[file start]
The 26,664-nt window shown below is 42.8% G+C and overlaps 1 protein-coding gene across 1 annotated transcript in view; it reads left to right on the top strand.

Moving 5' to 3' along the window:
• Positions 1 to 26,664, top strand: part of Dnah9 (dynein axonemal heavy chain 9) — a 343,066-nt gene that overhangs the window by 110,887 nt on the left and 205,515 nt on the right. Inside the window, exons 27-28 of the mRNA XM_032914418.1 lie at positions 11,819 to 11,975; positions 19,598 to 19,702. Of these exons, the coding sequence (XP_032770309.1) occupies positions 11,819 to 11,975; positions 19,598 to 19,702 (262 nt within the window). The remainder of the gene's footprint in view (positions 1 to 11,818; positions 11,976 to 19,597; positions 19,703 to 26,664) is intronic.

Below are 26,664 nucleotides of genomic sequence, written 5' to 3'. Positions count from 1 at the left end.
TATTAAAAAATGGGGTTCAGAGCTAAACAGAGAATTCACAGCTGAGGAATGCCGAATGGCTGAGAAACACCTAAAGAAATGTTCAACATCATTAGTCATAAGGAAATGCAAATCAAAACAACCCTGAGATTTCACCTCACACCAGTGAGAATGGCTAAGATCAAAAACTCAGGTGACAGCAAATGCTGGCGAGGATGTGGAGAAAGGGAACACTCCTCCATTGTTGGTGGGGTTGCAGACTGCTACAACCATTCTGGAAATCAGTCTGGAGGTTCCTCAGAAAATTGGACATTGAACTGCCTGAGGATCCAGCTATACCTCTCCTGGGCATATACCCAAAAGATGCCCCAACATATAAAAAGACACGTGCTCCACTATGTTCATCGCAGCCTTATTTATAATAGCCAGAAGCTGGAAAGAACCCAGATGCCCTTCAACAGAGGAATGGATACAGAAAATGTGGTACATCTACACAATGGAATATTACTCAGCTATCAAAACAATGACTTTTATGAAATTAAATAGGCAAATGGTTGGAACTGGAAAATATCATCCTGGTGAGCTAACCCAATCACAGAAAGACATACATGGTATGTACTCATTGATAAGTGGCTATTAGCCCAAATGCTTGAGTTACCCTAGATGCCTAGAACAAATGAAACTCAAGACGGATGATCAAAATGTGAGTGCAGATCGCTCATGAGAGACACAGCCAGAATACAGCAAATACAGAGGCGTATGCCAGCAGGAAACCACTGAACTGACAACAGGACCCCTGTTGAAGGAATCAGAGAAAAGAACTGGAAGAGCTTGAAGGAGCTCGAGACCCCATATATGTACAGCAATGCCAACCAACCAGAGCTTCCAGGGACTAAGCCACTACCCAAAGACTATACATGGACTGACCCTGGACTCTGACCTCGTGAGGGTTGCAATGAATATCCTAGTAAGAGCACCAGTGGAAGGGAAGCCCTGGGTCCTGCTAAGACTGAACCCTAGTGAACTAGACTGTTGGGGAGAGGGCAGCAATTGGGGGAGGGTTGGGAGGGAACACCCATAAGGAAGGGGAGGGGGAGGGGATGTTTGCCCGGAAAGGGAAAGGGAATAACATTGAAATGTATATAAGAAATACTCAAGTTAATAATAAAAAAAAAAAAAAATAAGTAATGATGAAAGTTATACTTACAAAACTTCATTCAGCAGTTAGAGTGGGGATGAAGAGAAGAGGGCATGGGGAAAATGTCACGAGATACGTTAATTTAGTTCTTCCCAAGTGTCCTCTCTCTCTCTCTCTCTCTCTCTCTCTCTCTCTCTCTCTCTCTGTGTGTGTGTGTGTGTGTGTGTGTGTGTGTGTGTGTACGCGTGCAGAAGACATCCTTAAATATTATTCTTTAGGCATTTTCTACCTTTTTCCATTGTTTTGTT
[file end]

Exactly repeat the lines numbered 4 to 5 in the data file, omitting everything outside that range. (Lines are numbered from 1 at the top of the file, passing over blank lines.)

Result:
Below are 26,664 nucleotides of genomic sequence, written 5' to 3'. Positions count from 1 at the left end.
TATTAAAAAATGGGGTTCAGAGCTAAACAGAGAATTCACAGCTGAGGAATGCCGAATGGCTGAGAAACACCTAAAGAAATGTTCAACATCATTAGTCATAAGGAAATGCAAATCAAAACAACCCTGAGATTTCACCTCACACCAGTGAGAATGGCTAAGATCAAAAACTCAGGTGACAGCAAATGCTGGCGAGGATGTGGAGAAAGGGAACACTCCTCCATTGTTGGTGGGGTTGCAGACTGCTACAACCATTCTGGAAATCAGTCTGGAGGTTCCTCAGAAAATTGGACATTGAACTGCCTGAGGATCCAGCTATACCTCTCCTGGGCATATACCCAAAAGATGCCCCAACATATAAAAAGACACGTGCTCCACTATGTTCATCGCAGCCTTATTTATAATAGCCAGAAGCTGGAAAGAACCCAGATGCCCTTCAACAGAGGAATGGATACAGAAAATGTGGTACATCTACACAATGGAATATTACTCAGCTATCAAAACAATGACTTTTATGAAATTAAATAGGCAAATGGTTGGAACTGGAAAATATCATCCTGGTGAGCTAACCCAATCACAGAAAGACATACATGGTATGTACTCATTGATAAGTGGCTATTAGCCCAAATGCTTGAGTTACCCTAGATGCCTAGAACAAATGAAACTCAAGACGGATGATCAAAATGTGAGTGCAGATCGCTCATGAGAGACACAGCCAGAATACAGCAAATACAGAGGCGTATGCCAGCAGGAAACCACTGAACTGACAACAGGACCCCTGTTGAAGGAATCAGAGAAAAGAACTGGAAGAGCTTGAAGGAGCTCGAGACCCCATATATGTACAGCAATGCCAACCAACCAGAGCTTCCAGGGACTAAGCCACTACCCAAAGACTATACATGGACTGACCCTGGACTCTGACCTCGTGAGGGTTGCAATGAATATCCTAGTAAGAGCACCAGTGGAAGGGAAGCCCTGGGTCCTGCTAAGACTGAACCCTAGTGAACTAGACTGTTGGGGAGAGGGCAGCAATTGGGGGAGGGTTGGGAGGGAACACCCATAAGGAAGGGGAGGGGGAGGGGATGTTTGCCCGGAAAGGGAAAGGGAATAACATTGAAATGTATATAAGAAATACTCAAGTTAATAATAAAAAAAAAAAAAAATAAGTAATGATGAAAGTTATACTTACAAAACTTCATTCAGCAGTTAGAGTGGGGATGAAGAGAAGAGGGCATGGGGAAAATGTCACGAGATACGTTAATTTAGTTCTTCCCAAGTGTCCTCTCTCTCTCTCTCTCTCTCTCTCTCTCTCTCTCTCTCTCTCTGTGTGTGTGTGTGTGTGTGTGTGTGTGTGTGTGTGTACGCGTGCAGAAGACATCCTTAAATATTATTCTTTAGGCATTTTCTACCTTTTTCCATTGTTTTGTT